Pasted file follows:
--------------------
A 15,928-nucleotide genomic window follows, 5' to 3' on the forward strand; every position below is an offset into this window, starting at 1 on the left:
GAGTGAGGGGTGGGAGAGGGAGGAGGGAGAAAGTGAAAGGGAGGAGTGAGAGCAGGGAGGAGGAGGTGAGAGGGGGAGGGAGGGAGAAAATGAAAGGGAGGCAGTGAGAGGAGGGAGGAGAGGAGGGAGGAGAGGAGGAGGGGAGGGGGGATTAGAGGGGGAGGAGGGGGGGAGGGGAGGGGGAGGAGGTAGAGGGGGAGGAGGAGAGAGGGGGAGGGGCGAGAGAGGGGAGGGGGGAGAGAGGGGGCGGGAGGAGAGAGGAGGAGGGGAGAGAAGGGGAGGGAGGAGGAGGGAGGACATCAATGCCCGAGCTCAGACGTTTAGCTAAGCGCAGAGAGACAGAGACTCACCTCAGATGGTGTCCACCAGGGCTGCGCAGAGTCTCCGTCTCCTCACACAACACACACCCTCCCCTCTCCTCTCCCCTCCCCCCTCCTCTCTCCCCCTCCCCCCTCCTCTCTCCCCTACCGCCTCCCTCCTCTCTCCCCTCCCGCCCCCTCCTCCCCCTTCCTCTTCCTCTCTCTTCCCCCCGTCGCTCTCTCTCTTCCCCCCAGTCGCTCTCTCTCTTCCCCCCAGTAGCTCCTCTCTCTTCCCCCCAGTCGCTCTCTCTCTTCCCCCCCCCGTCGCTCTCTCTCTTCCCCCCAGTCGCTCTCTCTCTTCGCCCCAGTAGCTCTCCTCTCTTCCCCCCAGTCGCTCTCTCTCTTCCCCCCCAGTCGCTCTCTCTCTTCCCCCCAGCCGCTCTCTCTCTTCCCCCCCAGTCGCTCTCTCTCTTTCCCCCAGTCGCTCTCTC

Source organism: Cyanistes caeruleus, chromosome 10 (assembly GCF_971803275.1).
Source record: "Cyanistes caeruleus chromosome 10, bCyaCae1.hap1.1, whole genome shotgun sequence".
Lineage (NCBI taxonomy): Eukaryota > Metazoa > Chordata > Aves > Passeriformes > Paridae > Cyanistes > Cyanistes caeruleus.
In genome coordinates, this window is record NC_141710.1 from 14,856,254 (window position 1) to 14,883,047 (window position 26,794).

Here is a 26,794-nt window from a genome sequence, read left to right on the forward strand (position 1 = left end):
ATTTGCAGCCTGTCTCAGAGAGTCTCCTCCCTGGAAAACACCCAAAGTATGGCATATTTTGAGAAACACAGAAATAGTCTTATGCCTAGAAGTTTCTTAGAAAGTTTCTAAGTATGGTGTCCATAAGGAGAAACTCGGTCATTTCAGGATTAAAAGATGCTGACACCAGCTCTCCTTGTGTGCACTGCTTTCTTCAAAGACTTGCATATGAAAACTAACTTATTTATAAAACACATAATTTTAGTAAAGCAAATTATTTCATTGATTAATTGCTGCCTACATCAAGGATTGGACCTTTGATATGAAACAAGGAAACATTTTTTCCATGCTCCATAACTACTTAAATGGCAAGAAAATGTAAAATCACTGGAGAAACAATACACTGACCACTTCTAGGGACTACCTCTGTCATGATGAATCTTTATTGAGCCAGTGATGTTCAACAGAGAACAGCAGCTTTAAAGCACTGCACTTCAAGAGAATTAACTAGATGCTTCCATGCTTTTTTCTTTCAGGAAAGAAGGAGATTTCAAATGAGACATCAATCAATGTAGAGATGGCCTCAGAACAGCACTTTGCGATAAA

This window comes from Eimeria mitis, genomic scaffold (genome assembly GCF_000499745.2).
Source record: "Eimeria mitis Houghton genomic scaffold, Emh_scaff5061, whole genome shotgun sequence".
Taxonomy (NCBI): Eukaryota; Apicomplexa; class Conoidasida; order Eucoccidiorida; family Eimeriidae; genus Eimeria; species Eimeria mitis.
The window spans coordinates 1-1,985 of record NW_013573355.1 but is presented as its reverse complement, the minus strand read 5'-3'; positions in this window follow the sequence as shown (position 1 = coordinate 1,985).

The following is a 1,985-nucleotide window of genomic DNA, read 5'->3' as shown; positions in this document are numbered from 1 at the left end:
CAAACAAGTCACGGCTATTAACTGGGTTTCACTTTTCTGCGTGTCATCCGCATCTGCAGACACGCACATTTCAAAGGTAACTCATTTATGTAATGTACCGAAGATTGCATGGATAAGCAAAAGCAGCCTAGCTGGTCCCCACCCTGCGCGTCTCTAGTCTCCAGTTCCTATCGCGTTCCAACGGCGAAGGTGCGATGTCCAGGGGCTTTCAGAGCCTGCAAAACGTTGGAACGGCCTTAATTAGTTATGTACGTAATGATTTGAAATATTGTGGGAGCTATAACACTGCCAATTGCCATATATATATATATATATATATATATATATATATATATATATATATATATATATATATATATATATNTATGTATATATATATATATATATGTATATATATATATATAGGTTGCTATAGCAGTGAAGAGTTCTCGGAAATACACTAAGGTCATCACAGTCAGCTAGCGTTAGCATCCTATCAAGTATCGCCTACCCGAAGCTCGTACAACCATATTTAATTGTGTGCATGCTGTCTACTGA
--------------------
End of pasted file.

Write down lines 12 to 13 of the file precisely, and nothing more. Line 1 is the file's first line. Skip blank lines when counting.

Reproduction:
The window spans coordinates 1-1,985 of record NW_013573355.1 but is presented as its reverse complement, the minus strand read 5'-3'; positions in this window follow the sequence as shown (position 1 = coordinate 1,985).

The following is a 1,985-nucleotide window of genomic DNA, read 5'->3' as shown; positions in this document are numbered from 1 at the left end: